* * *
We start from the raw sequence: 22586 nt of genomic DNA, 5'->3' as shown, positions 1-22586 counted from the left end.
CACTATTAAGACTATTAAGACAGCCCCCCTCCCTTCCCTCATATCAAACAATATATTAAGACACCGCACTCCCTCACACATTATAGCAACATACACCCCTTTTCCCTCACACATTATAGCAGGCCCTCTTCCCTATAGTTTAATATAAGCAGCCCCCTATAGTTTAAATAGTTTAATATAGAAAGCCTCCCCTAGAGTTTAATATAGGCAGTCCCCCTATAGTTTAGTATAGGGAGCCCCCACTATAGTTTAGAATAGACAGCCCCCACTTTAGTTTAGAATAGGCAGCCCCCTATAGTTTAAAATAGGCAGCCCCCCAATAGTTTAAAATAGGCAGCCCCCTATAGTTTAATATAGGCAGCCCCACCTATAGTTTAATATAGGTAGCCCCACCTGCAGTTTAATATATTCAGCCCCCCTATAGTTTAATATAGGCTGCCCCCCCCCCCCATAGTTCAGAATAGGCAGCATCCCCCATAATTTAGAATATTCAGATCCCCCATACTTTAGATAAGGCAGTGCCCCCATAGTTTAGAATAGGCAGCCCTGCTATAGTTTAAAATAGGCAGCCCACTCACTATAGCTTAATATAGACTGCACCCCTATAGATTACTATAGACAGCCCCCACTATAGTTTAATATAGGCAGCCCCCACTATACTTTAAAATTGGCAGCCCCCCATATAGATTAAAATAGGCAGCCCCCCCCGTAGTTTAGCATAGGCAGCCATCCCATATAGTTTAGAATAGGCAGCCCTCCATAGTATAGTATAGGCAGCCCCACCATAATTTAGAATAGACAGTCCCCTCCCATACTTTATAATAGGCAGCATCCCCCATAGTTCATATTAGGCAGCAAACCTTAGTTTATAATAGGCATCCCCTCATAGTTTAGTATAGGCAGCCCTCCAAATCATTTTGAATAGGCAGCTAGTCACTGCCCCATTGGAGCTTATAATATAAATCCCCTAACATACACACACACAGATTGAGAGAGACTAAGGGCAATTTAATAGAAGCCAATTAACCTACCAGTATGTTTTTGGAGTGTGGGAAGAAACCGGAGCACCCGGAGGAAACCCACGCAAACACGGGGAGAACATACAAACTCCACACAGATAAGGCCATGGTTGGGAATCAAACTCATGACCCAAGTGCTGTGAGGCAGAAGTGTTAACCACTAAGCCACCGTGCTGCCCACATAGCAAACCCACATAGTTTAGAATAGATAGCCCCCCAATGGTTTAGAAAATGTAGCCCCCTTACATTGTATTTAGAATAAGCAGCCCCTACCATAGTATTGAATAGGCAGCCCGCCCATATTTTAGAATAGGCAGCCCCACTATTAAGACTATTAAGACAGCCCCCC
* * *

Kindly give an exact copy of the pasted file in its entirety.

We start from the raw sequence: 22586 nt of genomic DNA, 5'->3' as shown, positions 1-22586 counted from the left end.
CACTATTAAGACTATTAAGACAGCCCCCCTCCCTTCCCTCATATCAAACAATATATTAAGACACCGCACTCCCTCACACATTATAGCAACATACACCCCTTTTCCCTCACACATTATAGCAGGCCCTCTTCCCTATAGTTTAATATAAGCAGCCCCCTATAGTTTAAATAGTTTAATATAGAAAGCCTCCCCTAGAGTTTAATATAGGCAGTCCCCCTATAGTTTAGTATAGGGAGCCCCCACTATAGTTTAGAATAGACAGCCCCCACTTTAGTTTAGAATAGGCAGCCCCCTATAGTTTAAAATAGGCAGCCCCCCAATAGTTTAAAATAGGCAGCCCCCTATAGTTTAATATAGGCAGCCCCACCTATAGTTTAATATAGGTAGCCCCACCTGCAGTTTAATATATTCAGCCCCCCTATAGTTTAATATAGGCTGCCCCCCCCCCCCATAGTTCAGAATAGGCAGCATCCCCCATAATTTAGAATATTCAGATCCCCCATACTTTAGATAAGGCAGTGCCCCCATAGTTTAGAATAGGCAGCCCTGCTATAGTTTAAAATAGGCAGCCCACTCACTATAGCTTAATATAGACTGCACCCCTATAGATTACTATAGACAGCCCCCACTATAGTTTAATATAGGCAGCCCCCACTATACTTTAAAATTGGCAGCCCCCCATATAGATTAAAATAGGCAGCCCCCCCCGTAGTTTAGCATAGGCAGCCATCCCATATAGTTTAGAATAGGCAGCCCTCCATAGTATAGTATAGGCAGCCCCACCATAATTTAGAATAGACAGTCCCCTCCCATACTTTATAATAGGCAGCATCCCCCATAGTTCATATTAGGCAGCAAACCTTAGTTTATAATAGGCATCCCCTCATAGTTTAGTATAGGCAGCCCTCCAAATCATTTTGAATAGGCAGCTAGTCACTGCCCCATTGGAGCTTATAATATAAATCCCCTAACATACACACACACAGATTGAGAGAGACTAAGGGCAATTTAATAGAAGCCAATTAACCTACCAGTATGTTTTTGGAGTGTGGGAAGAAACCGGAGCACCCGGAGGAAACCCACGCAAACACGGGGAGAACATACAAACTCCACACAGATAAGGCCATGGTTGGGAATCAAACTCATGACCCAAGTGCTGTGAGGCAGAAGTGTTAACCACTAAGCCACCGTGCTGCCCACATAGCAAACCCACATAGTTTAGAATAGATAGCCCCCCAATGGTTTAGAAAATGTAGCCCCCTTACATTGTATTTAGAATAAGCAGCCCCTACCATAGTATTGAATAGGCAGCCCGCCCATATTTTAGAATAGGCAGCCCCACTATTAAGACTATTAAGACAGCCCCCC